History of Oirase

HOME | Oirase Stream as a Fieldmuseum | History of Oirase

Start of Oirase Sightseeing

A forestry road was opened along Oirase Stream in 1903 upon the request of a village headman in Ho-okusawa Village (former Towadako Town, consolidated into the present Towada City), Koichi OGASAWARA. It was five years later that a travel writer, Keigetsu OMACHI first visited this place, being invited by the chief editor of the magazine/journal Taiyo, Shuntei TOYABE from Gonohe Town. Being fascinated by the grandeur and the beauty of Oirase’s nature, Keigetsu published “Ou Ishuki (Round Ou Region)” in the magazine Taiyo. This made Lake Towada & Oirase, formerly unknown places, widely known nationwide. At that time, Keigetsu had such a large influence that Imperial Prince Yoshihito (the future Emperor Taisho) was pleased to ask the then Aomori Prefectural Governor, Chiyosaburo TAKEDA, about Lake Towada. Being unable to present a satisfactory reply to the questions asked by the prince, governor TAKEDA went on an inspection tour and saw it with his own eyes. Later, “A Principle of Conservation of Towada” was announced by the governor, which enhanced motivation to make this place a national park. These three people, Chiyosaburo TAKEDA, Koichi OGASAWARA, and Keigetsu OMACHI, worked towards the designation of this place as a national park throughout their lives. In honor of their achievements, “A Bronze Statutes of Maidens” was later sculpted by Kotaro TAKAMURA.

Keigetsu OMACHI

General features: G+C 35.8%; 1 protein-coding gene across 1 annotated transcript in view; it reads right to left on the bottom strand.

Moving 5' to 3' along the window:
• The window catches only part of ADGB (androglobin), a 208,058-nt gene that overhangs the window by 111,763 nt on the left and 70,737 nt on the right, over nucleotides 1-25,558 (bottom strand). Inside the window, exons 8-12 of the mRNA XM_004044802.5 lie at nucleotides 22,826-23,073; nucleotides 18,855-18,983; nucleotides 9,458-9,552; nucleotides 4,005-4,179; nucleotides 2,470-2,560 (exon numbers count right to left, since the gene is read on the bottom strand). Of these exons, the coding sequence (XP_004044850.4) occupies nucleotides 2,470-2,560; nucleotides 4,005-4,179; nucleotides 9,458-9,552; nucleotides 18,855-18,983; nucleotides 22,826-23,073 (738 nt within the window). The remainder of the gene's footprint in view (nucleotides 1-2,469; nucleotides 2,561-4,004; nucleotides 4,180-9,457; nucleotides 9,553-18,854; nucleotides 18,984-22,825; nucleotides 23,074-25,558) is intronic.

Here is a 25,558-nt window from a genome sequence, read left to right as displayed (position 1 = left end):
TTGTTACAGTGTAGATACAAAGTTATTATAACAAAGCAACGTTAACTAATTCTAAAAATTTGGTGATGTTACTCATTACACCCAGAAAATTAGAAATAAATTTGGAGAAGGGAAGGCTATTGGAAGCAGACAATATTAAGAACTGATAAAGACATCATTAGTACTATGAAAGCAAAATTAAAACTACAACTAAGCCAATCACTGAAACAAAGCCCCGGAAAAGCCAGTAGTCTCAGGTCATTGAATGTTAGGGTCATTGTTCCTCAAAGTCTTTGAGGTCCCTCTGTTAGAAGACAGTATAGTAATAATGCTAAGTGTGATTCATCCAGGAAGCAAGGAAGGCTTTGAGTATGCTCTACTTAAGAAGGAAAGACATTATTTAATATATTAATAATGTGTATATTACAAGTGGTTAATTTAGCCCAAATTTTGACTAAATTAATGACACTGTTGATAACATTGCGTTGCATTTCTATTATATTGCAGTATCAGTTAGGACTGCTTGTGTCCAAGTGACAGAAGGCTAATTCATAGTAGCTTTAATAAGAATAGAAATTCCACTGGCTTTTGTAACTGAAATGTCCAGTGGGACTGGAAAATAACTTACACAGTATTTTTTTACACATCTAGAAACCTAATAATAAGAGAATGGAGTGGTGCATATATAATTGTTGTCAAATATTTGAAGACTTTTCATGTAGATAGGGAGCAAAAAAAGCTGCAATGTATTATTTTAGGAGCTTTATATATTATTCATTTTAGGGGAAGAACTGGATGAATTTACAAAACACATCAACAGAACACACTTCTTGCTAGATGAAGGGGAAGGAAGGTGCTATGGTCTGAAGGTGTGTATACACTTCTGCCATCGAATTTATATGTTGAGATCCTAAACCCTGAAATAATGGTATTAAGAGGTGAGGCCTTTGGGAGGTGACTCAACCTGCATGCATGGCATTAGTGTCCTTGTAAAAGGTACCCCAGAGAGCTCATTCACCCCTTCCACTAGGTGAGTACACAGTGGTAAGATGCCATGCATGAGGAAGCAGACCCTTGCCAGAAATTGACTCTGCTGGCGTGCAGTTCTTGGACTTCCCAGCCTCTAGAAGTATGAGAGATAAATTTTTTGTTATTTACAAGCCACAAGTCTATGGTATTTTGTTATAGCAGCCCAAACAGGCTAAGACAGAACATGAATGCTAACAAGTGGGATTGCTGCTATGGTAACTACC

The designation as a national park, however, was not advanced, due to a confrontation between the Ministry of Forestry, aiming to use water resources from Lake Towada for power generation and irrigation, and the Department of Home Affairs, attempting to designate the place as a national park. Twenty-four years after TAKEDA’s announcement of “A Principle of Conservation,” Oirase and Lake Towada finally were designated as a national park. This was the last resort after consultations between the Department of Home Affairs, which was proposing nature preservation and seeking coexistence between the protection of scenery, power generation, and irrigation, while the Ministry of Forestry continue arguing against development. The designation as a national park was the result of a compromise that nature should be utilized and preserved at the same time. However, it was an epoch-making conclusion in an era when resource development was prioritized. Today the national park celebrates its 80th anniversary, while the subtle balance between the use of nature and its preservation is well-maintained even today.

○ A Chronological Table

The Christian Era
(The Era Name)


In 1903
(Meiji 36)

・The forestry road passing alongside Oirase Stream began (in July), conducted by the Aomori Obayashi Ward Division (regional forestry office).
・The section between Yakeyama and Nenokuchi was completed (in September).

In 1908
(Meiji 41)

・Keigetsu OMACHI first visited Lake Towada and Oirase on excursion with Shuntei TOYABE.
・Keigetsu published “Ou Ishuki (Round Ou Region)” in the magazine Taiyo.

・Chiyosaburo TAKEDA was inaugurated as the Aomori Prefectural Governor.

In 1909
(Meiji 42)

・Keigetsu OMACHI put “Towadako (Lake Towada),” a revised edition of “Ou Ishuki (Round Ou Region),” into a collection of writings entitled Koun-Ryusui (Floating with the Tide).